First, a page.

Mustafa BinMayaba, From Expulsion to Readmission: Ibn Abi Hafsa's Rhetorical Technique at the Abbasid Court (.pdf 990 kB, pp. 93–116).

Abstract: At the ʿAbbāsid court, the caliph was in need of a poet who could project an image of himself as the legitimate Muslim ruler. Poets, on the other hand, were in need of a caliph who could bestow gifts upon them in return for their panegyrics. However, this caliph-poet relationship was extremely sensitive to shifts and shocks in politics and poetics that could render the poet a persona non grata at court. Relying primarily on Suzanne Stetkevych's formulation of the complex relationship between poet and patron in classical Arabic history, this paper will analyze the rhetorical techniques that poets who had been rejected by the caliphate court later employed in their efforts to (re)gain their position. Taraqatka zā'ratan (“She Came to You in a Dream, Out of the Blue, as a Visitor”) by Marwān b. ʾAbī Hafsa (d. 798 C.E.), will serve as a model of successful rhetorical technique. This analysis will reveal how Ibn ʾAbī Hafsa’s panegyric ode, in its structure, language and imagery, was able to obtain for the poet not only reentry into the caliphate court but also a lavish reward from the caliph.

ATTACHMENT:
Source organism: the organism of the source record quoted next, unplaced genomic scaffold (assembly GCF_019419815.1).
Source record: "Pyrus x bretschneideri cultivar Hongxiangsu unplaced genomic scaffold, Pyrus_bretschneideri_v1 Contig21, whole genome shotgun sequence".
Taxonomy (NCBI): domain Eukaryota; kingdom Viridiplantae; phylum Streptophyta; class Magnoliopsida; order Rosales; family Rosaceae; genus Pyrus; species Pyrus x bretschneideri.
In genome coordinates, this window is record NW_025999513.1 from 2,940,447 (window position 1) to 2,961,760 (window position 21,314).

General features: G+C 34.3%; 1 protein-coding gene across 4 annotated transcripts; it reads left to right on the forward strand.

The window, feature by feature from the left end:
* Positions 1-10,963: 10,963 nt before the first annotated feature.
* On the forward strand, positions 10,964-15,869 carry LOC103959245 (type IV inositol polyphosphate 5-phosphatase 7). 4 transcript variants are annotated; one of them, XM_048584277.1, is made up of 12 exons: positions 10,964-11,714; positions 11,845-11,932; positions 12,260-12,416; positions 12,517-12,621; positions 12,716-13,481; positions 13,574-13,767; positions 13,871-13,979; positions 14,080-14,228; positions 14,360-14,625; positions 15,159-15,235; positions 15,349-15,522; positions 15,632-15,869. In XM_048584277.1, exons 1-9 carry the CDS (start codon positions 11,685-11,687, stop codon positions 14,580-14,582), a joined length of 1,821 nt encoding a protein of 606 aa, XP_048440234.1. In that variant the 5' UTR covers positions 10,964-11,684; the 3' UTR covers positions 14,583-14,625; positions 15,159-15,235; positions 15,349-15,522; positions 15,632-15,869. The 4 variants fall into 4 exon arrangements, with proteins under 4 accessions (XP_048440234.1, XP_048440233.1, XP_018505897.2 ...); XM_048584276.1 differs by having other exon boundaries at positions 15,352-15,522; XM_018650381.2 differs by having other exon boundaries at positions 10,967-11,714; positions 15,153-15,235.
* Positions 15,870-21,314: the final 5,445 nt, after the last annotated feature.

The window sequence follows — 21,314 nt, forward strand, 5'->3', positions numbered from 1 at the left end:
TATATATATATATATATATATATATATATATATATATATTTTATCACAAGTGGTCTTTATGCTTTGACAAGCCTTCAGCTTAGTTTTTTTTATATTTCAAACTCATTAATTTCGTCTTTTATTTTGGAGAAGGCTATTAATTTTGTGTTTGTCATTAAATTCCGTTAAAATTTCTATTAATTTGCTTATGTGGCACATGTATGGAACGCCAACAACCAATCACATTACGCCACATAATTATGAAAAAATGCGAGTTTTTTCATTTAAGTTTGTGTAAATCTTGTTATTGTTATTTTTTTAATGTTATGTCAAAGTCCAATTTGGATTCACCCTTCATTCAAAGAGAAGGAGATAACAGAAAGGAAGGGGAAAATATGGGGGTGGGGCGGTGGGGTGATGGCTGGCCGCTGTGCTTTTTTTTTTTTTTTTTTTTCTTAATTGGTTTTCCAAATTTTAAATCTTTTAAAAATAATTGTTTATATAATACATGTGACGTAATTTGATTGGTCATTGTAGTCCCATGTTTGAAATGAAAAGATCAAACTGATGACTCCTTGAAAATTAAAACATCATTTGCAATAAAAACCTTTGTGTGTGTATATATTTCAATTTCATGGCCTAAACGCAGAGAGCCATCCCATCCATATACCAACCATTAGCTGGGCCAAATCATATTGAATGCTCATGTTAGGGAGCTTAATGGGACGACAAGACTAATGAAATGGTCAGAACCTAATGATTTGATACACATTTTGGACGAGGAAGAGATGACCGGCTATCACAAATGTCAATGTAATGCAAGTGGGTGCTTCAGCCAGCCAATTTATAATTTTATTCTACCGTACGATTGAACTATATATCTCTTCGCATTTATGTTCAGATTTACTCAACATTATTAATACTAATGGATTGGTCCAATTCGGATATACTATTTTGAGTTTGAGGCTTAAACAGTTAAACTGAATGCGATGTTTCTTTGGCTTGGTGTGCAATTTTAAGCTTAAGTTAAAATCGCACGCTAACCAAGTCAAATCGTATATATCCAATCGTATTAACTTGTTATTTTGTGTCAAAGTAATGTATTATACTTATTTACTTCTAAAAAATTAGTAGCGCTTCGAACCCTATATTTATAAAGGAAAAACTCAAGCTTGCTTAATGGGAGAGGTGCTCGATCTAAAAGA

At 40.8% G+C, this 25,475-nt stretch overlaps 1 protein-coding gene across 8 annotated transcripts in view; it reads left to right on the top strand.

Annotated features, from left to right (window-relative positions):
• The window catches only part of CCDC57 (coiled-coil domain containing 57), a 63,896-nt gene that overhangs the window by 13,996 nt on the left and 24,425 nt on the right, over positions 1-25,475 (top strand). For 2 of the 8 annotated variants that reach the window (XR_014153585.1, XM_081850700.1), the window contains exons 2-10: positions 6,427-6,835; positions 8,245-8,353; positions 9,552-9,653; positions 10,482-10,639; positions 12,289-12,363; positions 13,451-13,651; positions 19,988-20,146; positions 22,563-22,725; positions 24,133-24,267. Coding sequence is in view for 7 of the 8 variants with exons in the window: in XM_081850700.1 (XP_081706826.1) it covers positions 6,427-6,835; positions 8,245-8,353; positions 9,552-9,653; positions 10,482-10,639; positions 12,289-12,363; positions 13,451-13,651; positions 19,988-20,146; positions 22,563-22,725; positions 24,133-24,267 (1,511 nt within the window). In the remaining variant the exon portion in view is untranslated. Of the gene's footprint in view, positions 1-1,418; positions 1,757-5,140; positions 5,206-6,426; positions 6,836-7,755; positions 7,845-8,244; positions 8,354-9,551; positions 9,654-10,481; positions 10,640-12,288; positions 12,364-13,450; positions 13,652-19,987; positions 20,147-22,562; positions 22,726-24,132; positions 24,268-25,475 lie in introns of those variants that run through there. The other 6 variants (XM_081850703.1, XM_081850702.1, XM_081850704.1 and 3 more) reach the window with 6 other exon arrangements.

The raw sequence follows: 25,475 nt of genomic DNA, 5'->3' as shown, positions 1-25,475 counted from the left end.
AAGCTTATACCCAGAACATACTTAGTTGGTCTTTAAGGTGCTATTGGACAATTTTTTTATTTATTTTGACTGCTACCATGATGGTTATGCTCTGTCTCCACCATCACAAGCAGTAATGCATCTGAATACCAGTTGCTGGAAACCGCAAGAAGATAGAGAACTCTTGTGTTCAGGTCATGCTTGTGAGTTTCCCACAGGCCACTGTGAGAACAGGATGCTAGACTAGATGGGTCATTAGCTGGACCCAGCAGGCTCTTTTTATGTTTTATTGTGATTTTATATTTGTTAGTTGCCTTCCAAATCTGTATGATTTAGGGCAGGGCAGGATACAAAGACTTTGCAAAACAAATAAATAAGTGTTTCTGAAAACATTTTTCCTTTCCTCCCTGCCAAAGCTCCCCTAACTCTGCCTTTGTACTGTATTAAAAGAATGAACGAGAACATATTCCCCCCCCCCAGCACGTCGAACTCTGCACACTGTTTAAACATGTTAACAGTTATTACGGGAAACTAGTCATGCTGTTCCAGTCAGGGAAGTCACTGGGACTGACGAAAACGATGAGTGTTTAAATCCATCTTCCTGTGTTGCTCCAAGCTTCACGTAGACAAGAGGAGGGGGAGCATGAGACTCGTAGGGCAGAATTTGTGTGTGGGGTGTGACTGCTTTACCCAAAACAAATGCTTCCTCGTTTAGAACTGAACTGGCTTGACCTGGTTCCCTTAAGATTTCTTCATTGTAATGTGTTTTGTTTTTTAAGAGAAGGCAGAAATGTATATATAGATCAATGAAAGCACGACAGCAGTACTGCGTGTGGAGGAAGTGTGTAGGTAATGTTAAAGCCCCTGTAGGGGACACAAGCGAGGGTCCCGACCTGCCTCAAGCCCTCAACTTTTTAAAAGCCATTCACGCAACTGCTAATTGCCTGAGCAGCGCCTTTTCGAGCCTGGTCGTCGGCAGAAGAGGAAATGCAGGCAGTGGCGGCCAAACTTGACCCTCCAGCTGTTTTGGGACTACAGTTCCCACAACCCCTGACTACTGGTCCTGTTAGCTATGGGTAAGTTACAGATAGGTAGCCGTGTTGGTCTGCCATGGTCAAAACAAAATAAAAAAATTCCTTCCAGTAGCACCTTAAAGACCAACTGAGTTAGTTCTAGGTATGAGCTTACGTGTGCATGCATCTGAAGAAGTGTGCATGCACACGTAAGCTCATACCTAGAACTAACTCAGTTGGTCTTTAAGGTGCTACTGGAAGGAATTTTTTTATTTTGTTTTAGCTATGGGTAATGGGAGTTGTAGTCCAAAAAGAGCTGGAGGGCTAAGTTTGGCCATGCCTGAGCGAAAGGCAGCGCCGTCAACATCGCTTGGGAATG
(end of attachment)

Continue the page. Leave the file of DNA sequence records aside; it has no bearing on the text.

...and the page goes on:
Teresa Pepe, When writers activate readers. How the autofictional blog transforms Arabic literature (.pdf 966 kB, pp. 73–91).